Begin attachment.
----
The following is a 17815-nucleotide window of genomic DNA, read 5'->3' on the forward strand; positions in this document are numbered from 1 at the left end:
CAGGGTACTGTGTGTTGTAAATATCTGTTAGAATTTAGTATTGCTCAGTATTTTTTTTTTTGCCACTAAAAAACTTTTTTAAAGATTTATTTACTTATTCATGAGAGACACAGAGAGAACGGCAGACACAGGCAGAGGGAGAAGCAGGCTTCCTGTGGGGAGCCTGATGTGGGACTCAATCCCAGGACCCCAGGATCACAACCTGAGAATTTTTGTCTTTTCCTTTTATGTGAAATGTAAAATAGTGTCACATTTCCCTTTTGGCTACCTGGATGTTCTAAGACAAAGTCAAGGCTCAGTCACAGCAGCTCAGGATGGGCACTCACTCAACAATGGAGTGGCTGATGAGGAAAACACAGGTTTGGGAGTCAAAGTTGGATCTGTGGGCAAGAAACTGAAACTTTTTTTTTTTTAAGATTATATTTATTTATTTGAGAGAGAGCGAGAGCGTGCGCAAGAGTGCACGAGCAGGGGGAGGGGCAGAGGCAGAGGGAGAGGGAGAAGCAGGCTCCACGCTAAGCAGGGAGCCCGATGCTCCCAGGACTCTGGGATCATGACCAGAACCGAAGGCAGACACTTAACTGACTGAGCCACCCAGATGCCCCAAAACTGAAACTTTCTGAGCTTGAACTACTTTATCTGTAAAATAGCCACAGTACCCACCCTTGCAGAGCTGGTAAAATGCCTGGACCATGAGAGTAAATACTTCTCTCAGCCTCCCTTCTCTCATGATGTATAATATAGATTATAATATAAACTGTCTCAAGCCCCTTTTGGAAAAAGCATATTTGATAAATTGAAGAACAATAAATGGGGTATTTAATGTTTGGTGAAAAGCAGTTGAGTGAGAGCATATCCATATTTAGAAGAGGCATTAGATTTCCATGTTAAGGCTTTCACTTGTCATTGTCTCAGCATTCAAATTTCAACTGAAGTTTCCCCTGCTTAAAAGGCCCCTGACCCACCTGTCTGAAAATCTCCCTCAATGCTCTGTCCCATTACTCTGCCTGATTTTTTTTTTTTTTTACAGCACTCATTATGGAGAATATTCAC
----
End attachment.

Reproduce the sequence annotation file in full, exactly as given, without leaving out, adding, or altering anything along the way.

The following is a 17815-nucleotide window of genomic DNA, read 5'->3' on the forward strand; positions in this document are numbered from 1 at the left end:
CAGGGTACTGTGTGTTGTAAATATCTGTTAGAATTTAGTATTGCTCAGTATTTTTTTTTTTGCCACTAAAAAACTTTTTTAAAGATTTATTTACTTATTCATGAGAGACACAGAGAGAACGGCAGACACAGGCAGAGGGAGAAGCAGGCTTCCTGTGGGGAGCCTGATGTGGGACTCAATCCCAGGACCCCAGGATCACAACCTGAGAATTTTTGTCTTTTCCTTTTATGTGAAATGTAAAATAGTGTCACATTTCCCTTTTGGCTACCTGGATGTTCTAAGACAAAGTCAAGGCTCAGTCACAGCAGCTCAGGATGGGCACTCACTCAACAATGGAGTGGCTGATGAGGAAAACACAGGTTTGGGAGTCAAAGTTGGATCTGTGGGCAAGAAACTGAAACTTTTTTTTTTTTAAGATTATATTTATTTATTTGAGAGAGAGCGAGAGCGTGCGCAAGAGTGCACGAGCAGGGGGAGGGGCAGAGGCAGAGGGAGAGGGAGAAGCAGGCTCCACGCTAAGCAGGGAGCCCGATGCTCCCAGGACTCTGGGATCATGACCAGAACCGAAGGCAGACACTTAACTGACTGAGCCACCCAGATGCCCCAAAACTGAAACTTTCTGAGCTTGAACTACTTTATCTGTAAAATAGCCACAGTACCCACCCTTGCAGAGCTGGTAAAATGCCTGGACCATGAGAGTAAATACTTCTCTCAGCCTCCCTTCTCTCATGATGTATAATATAGATTATAATATAAACTGTCTCAAGCCCCTTTTGGAAAAAGCATATTTGATAAATTGAAGAACAATAAATGGGGTATTTAATGTTTGGTGAAAAGCAGTTGAGTGAGAGCATATCCATATTTAGAAGAGGCATTAGATTTCCATGTTAAGGCTTTCACTTGTCATTGTCTCAGCATTCAAATTTCAACTGAAGTTTCCCCTGCTTAAAAGGCCCCTGACCCACCTGTCTGAAAATCTCCCTCAATGCTCTGTCCCATTACTCTGCCTGATTTTTTTTTTTTTTTACAGCACTCATTATGGAGAATATTCAC